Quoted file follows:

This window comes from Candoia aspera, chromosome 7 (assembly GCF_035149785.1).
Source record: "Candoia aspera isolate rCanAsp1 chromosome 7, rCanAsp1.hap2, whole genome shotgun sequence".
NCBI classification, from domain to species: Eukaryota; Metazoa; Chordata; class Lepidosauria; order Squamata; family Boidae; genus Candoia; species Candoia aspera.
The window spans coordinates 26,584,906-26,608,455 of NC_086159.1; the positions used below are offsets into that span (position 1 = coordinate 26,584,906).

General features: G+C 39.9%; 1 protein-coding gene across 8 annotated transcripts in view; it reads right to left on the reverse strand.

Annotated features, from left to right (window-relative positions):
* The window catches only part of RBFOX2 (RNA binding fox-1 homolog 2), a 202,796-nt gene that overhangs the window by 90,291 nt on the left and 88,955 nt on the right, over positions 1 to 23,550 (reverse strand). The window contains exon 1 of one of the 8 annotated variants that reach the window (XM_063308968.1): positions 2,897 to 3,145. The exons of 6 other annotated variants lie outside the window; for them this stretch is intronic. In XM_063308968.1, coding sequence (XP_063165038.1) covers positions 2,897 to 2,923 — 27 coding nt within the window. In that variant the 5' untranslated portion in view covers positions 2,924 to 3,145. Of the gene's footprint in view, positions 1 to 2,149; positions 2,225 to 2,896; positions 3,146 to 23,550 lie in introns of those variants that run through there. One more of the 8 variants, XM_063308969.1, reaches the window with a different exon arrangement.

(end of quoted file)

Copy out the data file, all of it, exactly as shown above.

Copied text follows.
This window comes from Candoia aspera, chromosome 7 (assembly GCF_035149785.1).
Source record: "Candoia aspera isolate rCanAsp1 chromosome 7, rCanAsp1.hap2, whole genome shotgun sequence".
NCBI classification, from domain to species: Eukaryota; Metazoa; Chordata; class Lepidosauria; order Squamata; family Boidae; genus Candoia; species Candoia aspera.
The window spans coordinates 26,584,906-26,608,455 of NC_086159.1; the positions used below are offsets into that span (position 1 = coordinate 26,584,906).

General features: G+C 39.9%; 1 protein-coding gene across 8 annotated transcripts in view; it reads right to left on the reverse strand.

Annotated features, from left to right (window-relative positions):
* The window catches only part of RBFOX2 (RNA binding fox-1 homolog 2), a 202,796-nt gene that overhangs the window by 90,291 nt on the left and 88,955 nt on the right, over positions 1 to 23,550 (reverse strand). The window contains exon 1 of one of the 8 annotated variants that reach the window (XM_063308968.1): positions 2,897 to 3,145. The exons of 6 other annotated variants lie outside the window; for them this stretch is intronic. In XM_063308968.1, coding sequence (XP_063165038.1) covers positions 2,897 to 2,923 — 27 coding nt within the window. In that variant the 5' untranslated portion in view covers positions 2,924 to 3,145. Of the gene's footprint in view, positions 1 to 2,149; positions 2,225 to 2,896; positions 3,146 to 23,550 lie in introns of those variants that run through there. One more of the 8 variants, XM_063308969.1, reaches the window with a different exon arrangement.